A loan is considered “charged-off” after a borrower misses 5 consecutive monthly payments. At that point, the loan is considered unlikely to be repaid.
When a loan is charged-off:
- The entire loan balance is due immediately—including all unpaid fees, interest, and principal. In other words, the full remaining amount of the loan is collectable as opposed to just the unpaid monthly payments.
- No additional interest or fees will accrue on the charge-off balance.
Charge-offs remain in collections until some action is taken to end the loan.
Possible loan-ending activities include payment in full, discharged bankruptcy, and sale to a debt buyer. We can also end a loan with 'no value', meaning all efforts to collect on the loan, including debt sale, have been exhausted and the loan is deemed to have no value.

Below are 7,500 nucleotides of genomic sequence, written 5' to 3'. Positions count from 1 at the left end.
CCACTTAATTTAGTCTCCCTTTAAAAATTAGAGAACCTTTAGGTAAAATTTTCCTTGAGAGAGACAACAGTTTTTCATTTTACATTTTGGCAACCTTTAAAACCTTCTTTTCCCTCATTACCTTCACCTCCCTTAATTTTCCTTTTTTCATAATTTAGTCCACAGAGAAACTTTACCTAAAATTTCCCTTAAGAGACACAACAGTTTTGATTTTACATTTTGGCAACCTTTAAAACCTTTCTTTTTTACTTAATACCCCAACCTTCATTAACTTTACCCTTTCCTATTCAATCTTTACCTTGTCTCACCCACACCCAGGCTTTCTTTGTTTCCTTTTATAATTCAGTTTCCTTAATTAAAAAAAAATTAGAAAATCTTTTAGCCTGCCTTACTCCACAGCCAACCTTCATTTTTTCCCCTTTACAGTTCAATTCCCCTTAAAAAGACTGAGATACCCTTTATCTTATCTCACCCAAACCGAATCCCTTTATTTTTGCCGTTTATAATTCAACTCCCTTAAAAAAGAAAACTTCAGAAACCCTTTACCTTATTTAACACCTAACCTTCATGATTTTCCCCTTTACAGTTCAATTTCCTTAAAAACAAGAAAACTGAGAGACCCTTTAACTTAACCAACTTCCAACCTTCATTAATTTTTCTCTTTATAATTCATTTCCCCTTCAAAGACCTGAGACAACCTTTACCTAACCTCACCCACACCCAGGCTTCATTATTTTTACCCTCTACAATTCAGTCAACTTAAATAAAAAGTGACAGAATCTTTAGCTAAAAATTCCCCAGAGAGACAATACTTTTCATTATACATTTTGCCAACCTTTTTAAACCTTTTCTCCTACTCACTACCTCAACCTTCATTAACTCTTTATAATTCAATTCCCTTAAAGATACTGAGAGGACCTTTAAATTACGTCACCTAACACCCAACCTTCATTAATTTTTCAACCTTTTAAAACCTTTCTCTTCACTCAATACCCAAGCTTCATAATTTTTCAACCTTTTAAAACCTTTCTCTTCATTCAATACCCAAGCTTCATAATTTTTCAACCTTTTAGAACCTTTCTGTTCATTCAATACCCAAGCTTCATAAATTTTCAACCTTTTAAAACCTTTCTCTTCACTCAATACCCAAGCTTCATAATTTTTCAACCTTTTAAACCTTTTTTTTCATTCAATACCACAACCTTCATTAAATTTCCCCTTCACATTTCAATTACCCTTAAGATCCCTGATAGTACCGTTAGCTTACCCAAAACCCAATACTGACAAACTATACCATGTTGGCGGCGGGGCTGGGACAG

Payments made by the borrower following a charge-off are considered “recoveries.” These funds pay down the loan’s balance, but the loan remains in a charged-off status. Depending on whether the loan is in Prosper collections or with a third-party charge-off collection agency, recoveries may be subject to collection fees. Once charged-off, the account will be reported as “Charged Off” until paid in full.